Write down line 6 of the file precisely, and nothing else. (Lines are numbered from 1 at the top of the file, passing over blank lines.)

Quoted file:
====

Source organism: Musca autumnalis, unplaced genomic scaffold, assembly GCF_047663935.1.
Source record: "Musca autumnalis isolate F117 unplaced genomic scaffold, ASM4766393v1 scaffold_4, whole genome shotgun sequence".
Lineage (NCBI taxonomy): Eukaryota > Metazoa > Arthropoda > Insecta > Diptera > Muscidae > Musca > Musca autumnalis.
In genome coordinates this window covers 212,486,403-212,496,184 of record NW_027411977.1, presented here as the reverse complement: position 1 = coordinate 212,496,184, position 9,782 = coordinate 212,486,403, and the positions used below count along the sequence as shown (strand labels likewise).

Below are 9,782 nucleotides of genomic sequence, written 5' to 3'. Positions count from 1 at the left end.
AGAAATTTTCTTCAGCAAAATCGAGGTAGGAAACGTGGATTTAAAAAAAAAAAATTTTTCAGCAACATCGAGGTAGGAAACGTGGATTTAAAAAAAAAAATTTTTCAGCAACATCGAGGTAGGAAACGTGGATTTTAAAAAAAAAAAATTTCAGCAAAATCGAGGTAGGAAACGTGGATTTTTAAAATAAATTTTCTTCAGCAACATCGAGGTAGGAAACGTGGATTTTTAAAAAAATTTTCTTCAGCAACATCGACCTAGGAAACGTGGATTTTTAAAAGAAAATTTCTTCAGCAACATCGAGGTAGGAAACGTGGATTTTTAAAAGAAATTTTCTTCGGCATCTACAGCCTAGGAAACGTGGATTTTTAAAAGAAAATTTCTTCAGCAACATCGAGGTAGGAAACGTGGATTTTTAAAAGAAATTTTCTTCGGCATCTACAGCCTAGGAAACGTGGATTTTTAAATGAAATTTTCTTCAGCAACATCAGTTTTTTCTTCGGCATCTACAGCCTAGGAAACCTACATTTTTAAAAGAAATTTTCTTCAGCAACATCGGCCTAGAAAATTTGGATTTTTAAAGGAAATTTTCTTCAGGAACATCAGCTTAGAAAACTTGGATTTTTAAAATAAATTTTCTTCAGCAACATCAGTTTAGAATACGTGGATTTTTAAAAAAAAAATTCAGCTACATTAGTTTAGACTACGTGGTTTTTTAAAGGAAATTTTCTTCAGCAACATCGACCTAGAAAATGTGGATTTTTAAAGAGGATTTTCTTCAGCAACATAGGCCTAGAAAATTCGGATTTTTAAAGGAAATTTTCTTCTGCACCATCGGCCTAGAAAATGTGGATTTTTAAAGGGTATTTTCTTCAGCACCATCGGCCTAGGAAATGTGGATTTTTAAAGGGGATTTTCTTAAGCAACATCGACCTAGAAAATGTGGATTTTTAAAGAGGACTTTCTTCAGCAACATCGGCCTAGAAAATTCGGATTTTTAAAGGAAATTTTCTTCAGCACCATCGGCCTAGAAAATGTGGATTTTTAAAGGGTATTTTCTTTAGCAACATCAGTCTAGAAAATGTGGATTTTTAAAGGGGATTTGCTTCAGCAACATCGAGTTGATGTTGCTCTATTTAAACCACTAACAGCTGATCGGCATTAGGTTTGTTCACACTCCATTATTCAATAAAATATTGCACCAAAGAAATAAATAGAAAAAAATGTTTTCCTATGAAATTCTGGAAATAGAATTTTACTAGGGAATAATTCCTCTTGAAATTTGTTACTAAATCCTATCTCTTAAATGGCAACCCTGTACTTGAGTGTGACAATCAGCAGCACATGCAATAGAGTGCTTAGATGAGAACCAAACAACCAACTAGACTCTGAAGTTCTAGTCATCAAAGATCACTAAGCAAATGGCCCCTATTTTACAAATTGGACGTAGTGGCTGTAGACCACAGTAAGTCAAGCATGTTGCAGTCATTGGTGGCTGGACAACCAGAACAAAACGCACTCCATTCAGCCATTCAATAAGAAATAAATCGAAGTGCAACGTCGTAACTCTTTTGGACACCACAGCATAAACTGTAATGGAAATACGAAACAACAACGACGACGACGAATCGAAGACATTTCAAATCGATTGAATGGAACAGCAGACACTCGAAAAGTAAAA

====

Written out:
AGAAATTTTCTTCAGCAAAATCGAGGTAGGAAACGTGGATTTAAAAAAAAAAAATTTTTCAGCAACATCGAGGTAGGAAACGTGGATTTAAAAAAAAAAATTTTTCAGCAACATCGAGGTAGGAAACGTGGATTTTAAAAAAAAAAAATTTCAGCAAAATCGAGGTAGGAAACGTGGATTTTTAAAATAAATTTTCTTCAGCAACATCGAGGTAGGAAACGTGGATTTTTAAAAAAATTTTCTTCAGCAACATCGACCTAGGAAACGTGGATTTTTAAAAGAAAATTTCTTCAGCAACATCGAGGTAGGAAACGTGGATTTTTAAAAGAAATTTTCTTCGGCATCTACAGCCTAGGAAACGTGGATTTTTAAAAGAAAATTTCTTCAGCAACATCGAGGTAGGAAACGTGGATTTTTAAAAGAAATTTTCTTCGGCATCTACAGCCTAGGAAACGTGGATTTTTAAATGAAATTTTCTTCAGCAACATCAGTTTTTTCTTCGGCATCTACAGCCTAGGAAACCTACATTTTTAAAAGAAATTTTCTTCAGCAACATCGGCCTAGAAAATTTGGATTTTTAAAGGAAATTTTCTTCAGGAACATCAGCTTAGAAAACTTGGATTTTTAAAATAAATTTTCTTCAGCAACATCAGTTTAGAATACGTGGATTTTTAAAAAAAAAATTCAGCTACATTAGTTTAGACTACGTGGTTTTTTAAAGGAAATTTTCTTCAGCAACATCGACCTAGAAAATGTGGATTTTTAAAGAGGATTTTCTTCAGCAACATAGGCCTAGAAAATTCGGATTTTTAAAGGAAATTTTCTTCTGCACCATCGGCCTAGAAAATGTGGATTTTTAAAGGGTATTTTCTTCAGCACCATCGGCCTAGGAAATGTGGATTTTTAAAGGGGATTTTCTTAAGCAACATCGACCTAGAAAATGTGGATTTTTAAAGAGGACTTTCTTCAGCAACATCGGCCTAGAAAATTCGGATTTTTAAAGGAAATTTTCTTCAGCACCATCGGCCTAGAAAATGTGGATTTTTAAAGGGTATTTTCTTTAGCAACATCAGTCTAGAAAATGTGGATTTTTAAAGGGGATTTGCTTCAGCAACATCGAGTTGATGTTGCTCTATTTAAACCACTAACAGCTGATCGGCATTAGGTTTGTTCACACTCCATTATTCAATAAAATATTGCACCAAAGAAATAAATAGAAAAAAATGTTTTCCTATGAAATTCTGGAAATAGAATTTTACTAGGGAATAATTCCTCTTGAAATTTGTTACTAAATCCTATCTCTTAAATGGCAACCCTGTACTTGAGTGTGACAATCAGCAGCACATGCAATAGAGTGCTTAGATGAGAACCAAACAACCAACTAGACTCTGAAGTTCTAGTCATCAAAGATCACTAAGCAAATGGCCCCTATTTTACAAATTGGACGTAGTGGCTGTAGACCACAGTAAGTCAAGCATGTTGCAGTCATTGGTGGCTGGACAACCAGAACAAAACGCACTCCATTCAGCCATTCAATAAGAAATAAATCGAAGTGCAACGTCGTAACTCTTTTGGACACCACAGCATAAACTGTAATGGAAATACGAAACAACAACGACGACGACGAATCGAAGACATTTCAAATCGATTGAATGGAACAGCAGACACTCGAAAAGTAAAA